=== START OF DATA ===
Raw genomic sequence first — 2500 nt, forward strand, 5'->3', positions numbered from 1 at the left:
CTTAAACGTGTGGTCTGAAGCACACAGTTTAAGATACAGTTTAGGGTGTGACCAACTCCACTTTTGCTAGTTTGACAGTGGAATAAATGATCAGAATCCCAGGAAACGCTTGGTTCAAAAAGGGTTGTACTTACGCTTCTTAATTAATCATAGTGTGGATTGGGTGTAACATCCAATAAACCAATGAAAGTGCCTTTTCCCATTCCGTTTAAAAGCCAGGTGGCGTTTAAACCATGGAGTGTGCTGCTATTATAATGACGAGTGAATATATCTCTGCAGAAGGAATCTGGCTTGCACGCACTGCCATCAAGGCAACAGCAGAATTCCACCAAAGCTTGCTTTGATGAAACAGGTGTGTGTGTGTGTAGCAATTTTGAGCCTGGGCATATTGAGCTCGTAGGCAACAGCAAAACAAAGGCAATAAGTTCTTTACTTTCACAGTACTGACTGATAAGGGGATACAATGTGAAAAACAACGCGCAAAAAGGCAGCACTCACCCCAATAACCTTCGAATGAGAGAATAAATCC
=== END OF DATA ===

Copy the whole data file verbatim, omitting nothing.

Raw genomic sequence first — 2500 nt, forward strand, 5'->3', positions numbered from 1 at the left:
CTTAAACGTGTGGTCTGAAGCACACAGTTTAAGATACAGTTTAGGGTGTGACCAACTCCACTTTTGCTAGTTTGACAGTGGAATAAATGATCAGAATCCCAGGAAACGCTTGGTTCAAAAAGGGTTGTACTTACGCTTCTTAATTAATCATAGTGTGGATTGGGTGTAACATCCAATAAACCAATGAAAGTGCCTTTTCCCATTCCGTTTAAAAGCCAGGTGGCGTTTAAACCATGGAGTGTGCTGCTATTATAATGACGAGTGAATATATCTCTGCAGAAGGAATCTGGCTTGCACGCACTGCCATCAAGGCAACAGCAGAATTCCACCAAAGCTTGCTTTGATGAAACAGGTGTGTGTGTGTGTAGCAATTTTGAGCCTGGGCATATTGAGCTCGTAGGCAACAGCAAAACAAAGGCAATAAGTTCTTTACTTTCACAGTACTGACTGATAAGGGGATACAATGTGAAAAACAACGCGCAAAAAGGCAGCACTCACCCCAATAACCTTCGAATGAGAGAATAAATCC